In today’s world, people expect trainers to be “certified” in whatever field they are teaching. Being certified as a trainer gives your clients assurance that you know what you are doing. In a perfect world, this system would work. Getting a certification would mean you are qualified to teach. However, the reality is that just because you are certified, doesn’t really mean anything.

The truth is that anyone with a bit of money and time can get certified in practically anything.

Take tennis for example. If you were trying to find the best tennis coach out there, would you look to see if they had an instructor certificate? No, you would probably look at the coaches background. You would find out where they learned to play tennis and how they did as a player and which students they currently train.

A certification from a Tennis Association that says they are qualified to teach doesn’t mean they are good or bad. Anyone can go through a training system and get certified to teach. This is the reality of the world we live in.

Being a Qualified Instructor Requires Years of Training and Dedication

Master Toddy probably is a really good trainer. Even though some of his teaching techniques are unconventional, they are definitely effective for some people.

Nobody will ever argue Master Toddy’s credentials as a trainer, only his weekend certifications.

My issue with certifications first started in the weight room many years ago. I used to see people who didn’t know a thing about weightlifting, training people at the gym because they had a certification saying “personal trainer.” Instead of actually teaching proper compound lifts like squats and dead lifts that require technique, they taught people how to raise their leg up and down on a machine. Years ago, I came to the conclusion that anyone could become “certified” to teach practically anything.

One of the reasons why there are certifications in Muay Thai is because of the influence of Karate. Since Karate is all about rankings and tests, a lot of people who started adopting Muay Thai continued to follow the same Karate traditions of being ranked and having testing.

When it comes to being a good trainer, experience is only one aspect of it. There are a number of factors that make someone a good trainer. To find out what you should look for in a good trainer read this article: Find the Right Muay Thai Trainer – 5 Things To Look For

One of the most common certifications you can get in Muay Thai is the Master Toddy Instructor Course. While this might be a really good crash course on Muay Thai, there is no way someone should become a certified instructor after 4 days of training with someone.

Even though Master Toddy might be one of the best trainers around, getting a certificate from him will not make you understand and know his style. That is like going to a gym with a Muay Thai superstar and hoping his skill will transfer over to you over a few weeks. It won’t.

Certifications are a North American Invention

muay thai instituteIn my 3+ years of training in Thailand, I have never been taught by a “certified” Thai trainer. Now to the average person, this statement would make you think “What?! How did these guys even get hired.” When the reality is, Thailand is a different scenario. These trainers are hired because of their vast experience in the ring and their knowledge of the sport.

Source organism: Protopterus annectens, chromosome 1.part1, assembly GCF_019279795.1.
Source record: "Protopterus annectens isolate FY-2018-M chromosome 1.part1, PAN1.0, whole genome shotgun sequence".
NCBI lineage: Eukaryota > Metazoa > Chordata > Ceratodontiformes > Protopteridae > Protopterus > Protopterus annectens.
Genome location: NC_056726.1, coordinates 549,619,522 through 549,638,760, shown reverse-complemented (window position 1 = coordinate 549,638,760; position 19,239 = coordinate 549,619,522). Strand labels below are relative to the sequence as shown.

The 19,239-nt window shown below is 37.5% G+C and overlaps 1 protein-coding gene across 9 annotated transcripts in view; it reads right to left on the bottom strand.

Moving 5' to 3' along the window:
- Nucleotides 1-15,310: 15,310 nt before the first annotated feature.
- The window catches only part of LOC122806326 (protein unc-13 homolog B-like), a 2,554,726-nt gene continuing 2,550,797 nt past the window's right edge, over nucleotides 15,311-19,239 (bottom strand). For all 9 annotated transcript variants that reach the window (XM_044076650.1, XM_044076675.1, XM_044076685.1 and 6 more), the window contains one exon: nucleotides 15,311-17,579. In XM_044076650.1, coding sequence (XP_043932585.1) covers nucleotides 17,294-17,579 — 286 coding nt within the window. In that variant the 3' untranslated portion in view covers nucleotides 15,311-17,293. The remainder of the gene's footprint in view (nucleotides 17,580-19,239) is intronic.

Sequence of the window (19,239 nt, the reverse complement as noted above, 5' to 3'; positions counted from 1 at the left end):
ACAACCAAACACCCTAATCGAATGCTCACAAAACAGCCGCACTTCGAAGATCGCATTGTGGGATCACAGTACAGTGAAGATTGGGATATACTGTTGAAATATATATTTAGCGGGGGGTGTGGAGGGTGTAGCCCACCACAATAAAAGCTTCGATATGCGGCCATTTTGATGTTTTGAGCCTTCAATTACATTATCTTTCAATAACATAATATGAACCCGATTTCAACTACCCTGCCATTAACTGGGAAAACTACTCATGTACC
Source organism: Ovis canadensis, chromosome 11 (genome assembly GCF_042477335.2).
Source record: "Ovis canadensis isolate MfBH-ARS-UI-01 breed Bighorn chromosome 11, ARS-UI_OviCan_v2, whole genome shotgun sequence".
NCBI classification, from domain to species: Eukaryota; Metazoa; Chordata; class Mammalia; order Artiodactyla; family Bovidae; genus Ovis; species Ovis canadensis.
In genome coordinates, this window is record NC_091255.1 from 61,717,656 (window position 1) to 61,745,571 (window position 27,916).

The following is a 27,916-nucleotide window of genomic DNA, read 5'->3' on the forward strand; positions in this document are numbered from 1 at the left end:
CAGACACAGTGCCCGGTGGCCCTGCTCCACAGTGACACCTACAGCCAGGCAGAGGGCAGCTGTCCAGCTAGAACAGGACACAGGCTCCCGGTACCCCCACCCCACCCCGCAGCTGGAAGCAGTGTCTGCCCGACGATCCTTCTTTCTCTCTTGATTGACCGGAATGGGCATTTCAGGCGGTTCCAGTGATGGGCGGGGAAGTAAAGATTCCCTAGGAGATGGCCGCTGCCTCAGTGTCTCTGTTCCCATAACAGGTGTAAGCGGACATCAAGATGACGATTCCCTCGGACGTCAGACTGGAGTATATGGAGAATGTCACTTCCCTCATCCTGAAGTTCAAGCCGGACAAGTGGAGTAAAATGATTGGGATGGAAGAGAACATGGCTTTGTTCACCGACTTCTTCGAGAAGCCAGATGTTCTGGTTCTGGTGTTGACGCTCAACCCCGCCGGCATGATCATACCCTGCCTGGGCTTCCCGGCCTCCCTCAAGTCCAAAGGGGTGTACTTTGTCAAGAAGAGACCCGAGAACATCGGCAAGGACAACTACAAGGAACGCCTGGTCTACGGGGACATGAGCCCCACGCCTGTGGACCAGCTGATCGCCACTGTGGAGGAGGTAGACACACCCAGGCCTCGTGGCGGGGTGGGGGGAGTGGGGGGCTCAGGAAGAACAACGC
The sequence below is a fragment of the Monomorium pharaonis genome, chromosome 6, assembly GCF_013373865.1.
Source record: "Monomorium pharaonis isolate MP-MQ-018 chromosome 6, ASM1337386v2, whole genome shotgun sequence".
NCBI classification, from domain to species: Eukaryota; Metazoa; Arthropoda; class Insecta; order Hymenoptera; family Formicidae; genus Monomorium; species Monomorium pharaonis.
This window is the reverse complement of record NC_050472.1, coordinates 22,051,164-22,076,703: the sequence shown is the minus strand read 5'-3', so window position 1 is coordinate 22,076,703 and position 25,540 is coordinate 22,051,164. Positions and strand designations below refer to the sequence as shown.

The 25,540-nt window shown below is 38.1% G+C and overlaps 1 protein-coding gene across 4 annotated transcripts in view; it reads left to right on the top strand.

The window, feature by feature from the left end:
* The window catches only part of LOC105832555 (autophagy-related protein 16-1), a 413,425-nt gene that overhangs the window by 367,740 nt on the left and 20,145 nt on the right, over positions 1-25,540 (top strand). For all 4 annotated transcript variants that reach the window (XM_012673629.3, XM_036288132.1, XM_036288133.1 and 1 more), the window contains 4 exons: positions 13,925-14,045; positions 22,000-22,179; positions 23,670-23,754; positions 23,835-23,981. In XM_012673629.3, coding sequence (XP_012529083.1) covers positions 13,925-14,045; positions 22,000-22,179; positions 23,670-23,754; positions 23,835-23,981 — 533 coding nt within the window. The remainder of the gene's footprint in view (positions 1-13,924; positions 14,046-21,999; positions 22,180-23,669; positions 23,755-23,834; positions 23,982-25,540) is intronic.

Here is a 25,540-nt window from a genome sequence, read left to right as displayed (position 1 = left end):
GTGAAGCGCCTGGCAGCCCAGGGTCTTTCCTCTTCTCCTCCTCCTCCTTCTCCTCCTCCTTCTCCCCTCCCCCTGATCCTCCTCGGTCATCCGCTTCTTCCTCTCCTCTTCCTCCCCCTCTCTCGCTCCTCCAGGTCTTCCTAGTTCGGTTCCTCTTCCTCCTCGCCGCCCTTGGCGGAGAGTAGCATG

My trainer Run got his “certification” from years of experience fighting in Lumpinee and Rajadamnern stadium and achieving a number #1 ranking. That is far better than someone who simply has a certificate saying they are qualified to teach. His skill and knowledge of the sport is far superior than most people who have instructor certificates.

If You Must Be Certified….

For people who are set on getting a certification simply for resume purposes, there are a few options out there.

The official Muay Thai Institute of Thailand offers instructor certification courses that take place over the course of an entire month. To participate in the course, you are required to have a minimum of 5 professional fights for an instructor level 1, 10 fights for a level 2 and 30+ fights for level 3 certification. To me, this sends a message that they actually want instructors to have experience fighting in the ring, something that is an essential aspect of Muay Thai.

In addition to the Muay Thai Institutes strict fight requirement (something I agree with), the famous Sityodtong gym takes it one step further. Here was a recent post on their facebook page.

sityodtong instructor course


Translation: You actually have to train with us for years and learn our style if you want to be a certified instructor.

In my opinion, Sityodtong gets it right. Instead of profiteering from their reputation as a gym, they require students to train with them for at least 5 years if they want to be associated with the gym.

Real Certification Comes From Experience

In an ideal world, anyone who wants to teach Muay Thai should learn from the source. Book a one way ticket to Thailand and eat, sleep, and breathe the sport. Even if you have no intentions to be a fighter, you should get ring experience to understand what it is like to be a fighter. Become a sponge and soak up as much knowledge as you can. Find a trainer that cares about you and stick with him.

Since we don’t live in a perfect world where everyone can train in Thailand, there are a lot of good trainers out there who teach authentic Muay Thai. The key is finding them. It takes dedication, commitment and persistence if you want to gain a next level understanding of Muay Thai.